The New Zealand Coastal Policy Statement was the first to be issued under the Resource Management Act. Principle 10 stated that “it is important to maintain biological and physical processes in the coastal environment in as natural a condition as possible, and to recognise their dynamic, complex and interdependent nature.”
The Resource Management Act places great importance on process. A consumer society however sees architecture as product, rather than process.
When architecture is seen as sculptural form architects tend to see buildings as artefacts or objects. The architectural process is seen as the process of producing an object. A brief is seen as a means to an end rather than an end in itself. Even urban design is often seen by architects as concerned with cities as artefacts.
The traditional processes of requiring both planning permission and a building permit before beginning to build assume that building should be product oriented rather than process oriented.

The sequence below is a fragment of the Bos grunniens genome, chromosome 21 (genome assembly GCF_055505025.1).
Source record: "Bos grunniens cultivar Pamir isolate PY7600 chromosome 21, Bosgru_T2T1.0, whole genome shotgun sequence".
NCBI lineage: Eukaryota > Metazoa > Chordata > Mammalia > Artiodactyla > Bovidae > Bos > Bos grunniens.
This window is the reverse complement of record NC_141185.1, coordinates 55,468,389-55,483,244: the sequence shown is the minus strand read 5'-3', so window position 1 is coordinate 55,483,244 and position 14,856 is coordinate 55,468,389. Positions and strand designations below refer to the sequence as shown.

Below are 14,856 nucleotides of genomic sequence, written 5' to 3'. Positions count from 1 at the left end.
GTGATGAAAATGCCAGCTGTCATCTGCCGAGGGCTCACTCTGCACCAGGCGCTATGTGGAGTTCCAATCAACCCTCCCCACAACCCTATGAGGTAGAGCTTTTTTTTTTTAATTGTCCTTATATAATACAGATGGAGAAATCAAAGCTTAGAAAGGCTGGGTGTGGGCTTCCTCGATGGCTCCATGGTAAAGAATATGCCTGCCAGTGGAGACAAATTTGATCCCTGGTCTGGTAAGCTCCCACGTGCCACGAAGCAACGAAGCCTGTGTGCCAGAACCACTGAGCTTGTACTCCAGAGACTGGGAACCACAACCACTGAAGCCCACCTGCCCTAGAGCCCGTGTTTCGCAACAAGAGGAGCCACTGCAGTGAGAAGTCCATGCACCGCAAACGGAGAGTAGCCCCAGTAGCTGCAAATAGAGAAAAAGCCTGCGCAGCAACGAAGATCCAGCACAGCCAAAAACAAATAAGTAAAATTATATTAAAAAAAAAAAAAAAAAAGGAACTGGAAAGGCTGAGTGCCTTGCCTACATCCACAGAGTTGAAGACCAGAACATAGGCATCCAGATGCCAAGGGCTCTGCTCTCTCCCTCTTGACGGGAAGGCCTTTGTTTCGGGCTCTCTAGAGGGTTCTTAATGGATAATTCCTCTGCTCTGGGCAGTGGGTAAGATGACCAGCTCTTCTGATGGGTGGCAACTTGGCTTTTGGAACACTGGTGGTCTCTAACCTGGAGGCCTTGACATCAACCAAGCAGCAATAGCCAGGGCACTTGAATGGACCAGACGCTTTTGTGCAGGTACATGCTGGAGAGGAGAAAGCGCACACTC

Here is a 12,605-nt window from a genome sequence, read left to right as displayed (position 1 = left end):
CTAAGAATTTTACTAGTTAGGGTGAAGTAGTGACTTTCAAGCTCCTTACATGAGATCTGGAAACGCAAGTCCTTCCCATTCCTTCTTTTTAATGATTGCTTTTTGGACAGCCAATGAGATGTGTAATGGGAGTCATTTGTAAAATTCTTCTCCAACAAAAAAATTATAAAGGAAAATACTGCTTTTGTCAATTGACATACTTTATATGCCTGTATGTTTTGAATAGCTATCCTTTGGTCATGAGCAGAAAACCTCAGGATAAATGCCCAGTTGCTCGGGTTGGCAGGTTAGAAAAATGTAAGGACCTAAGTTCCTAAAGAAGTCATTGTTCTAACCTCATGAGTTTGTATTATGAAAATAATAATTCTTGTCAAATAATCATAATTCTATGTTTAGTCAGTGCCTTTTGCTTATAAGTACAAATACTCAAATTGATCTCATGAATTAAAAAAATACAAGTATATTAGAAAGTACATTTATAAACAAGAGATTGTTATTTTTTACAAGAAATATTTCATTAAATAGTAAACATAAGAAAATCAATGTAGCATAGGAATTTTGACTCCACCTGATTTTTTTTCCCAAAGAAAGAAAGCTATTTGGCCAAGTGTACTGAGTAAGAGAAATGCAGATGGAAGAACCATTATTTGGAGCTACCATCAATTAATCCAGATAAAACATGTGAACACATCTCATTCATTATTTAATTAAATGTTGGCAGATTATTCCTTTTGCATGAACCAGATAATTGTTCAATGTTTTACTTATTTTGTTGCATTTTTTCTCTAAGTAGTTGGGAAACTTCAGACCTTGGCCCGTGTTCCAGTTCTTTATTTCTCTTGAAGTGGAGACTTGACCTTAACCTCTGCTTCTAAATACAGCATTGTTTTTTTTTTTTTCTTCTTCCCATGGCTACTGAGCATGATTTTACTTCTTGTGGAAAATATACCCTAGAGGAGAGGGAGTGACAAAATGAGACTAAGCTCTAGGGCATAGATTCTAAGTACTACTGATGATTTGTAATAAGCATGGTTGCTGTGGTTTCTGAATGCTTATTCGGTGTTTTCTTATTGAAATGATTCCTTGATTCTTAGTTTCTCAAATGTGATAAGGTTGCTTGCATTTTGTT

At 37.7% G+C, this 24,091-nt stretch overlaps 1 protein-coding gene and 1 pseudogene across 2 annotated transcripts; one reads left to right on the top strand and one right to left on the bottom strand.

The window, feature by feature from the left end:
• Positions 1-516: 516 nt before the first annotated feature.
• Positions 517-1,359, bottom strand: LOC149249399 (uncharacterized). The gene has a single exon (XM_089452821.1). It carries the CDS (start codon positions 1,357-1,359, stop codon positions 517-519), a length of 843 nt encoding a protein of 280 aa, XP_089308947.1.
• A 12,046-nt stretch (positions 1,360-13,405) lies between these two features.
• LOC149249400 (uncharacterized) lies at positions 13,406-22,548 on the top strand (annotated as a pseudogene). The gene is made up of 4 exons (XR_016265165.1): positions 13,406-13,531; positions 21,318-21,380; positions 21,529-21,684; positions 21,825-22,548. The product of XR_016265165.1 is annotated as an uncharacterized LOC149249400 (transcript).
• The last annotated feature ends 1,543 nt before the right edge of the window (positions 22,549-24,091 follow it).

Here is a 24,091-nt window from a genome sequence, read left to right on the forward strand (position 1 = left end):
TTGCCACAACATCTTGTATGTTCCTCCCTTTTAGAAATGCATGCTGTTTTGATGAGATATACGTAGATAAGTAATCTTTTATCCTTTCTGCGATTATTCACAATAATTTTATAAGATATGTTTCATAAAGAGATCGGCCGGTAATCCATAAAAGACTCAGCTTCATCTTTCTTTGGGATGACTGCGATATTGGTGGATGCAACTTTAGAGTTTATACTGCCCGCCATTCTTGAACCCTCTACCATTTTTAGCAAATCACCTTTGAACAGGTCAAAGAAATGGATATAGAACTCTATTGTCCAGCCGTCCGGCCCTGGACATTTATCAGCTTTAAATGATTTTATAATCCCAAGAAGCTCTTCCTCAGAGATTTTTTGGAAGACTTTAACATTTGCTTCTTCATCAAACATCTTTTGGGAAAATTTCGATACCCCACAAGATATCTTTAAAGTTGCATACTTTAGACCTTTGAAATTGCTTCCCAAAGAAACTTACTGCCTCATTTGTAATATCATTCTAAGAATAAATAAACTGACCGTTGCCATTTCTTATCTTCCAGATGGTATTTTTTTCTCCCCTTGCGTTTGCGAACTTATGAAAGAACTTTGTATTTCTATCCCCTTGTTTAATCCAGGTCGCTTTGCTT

A consumerist approach to architecture produces a great deal of waste. Most buildings architects design are discarded within five years.
Life itself is a journey, not a point we arrive at. We may establish directions or goals, but the result will always be different from what we had anticipated. We begin life knowing very little and then we discover and learn as we go along.
Vernacular architecture is an architecture of discovery and exploration.
A National New Zealand Built Environment Policy Statement would recognise the dynamic, complex and interdependent nature of architectural process, and would seek maintain those processes in as natural a condition as possible.
Agenda 21 notes that “All countries should formulate programmes to enhance the utilisation of local materials by the construction sector by expanding technical support and incentive schemes for, increasing the capabilities and economic viability of small scale and informal operatives who make use of these materials and traditional construction techniques.”[7.69 (b)]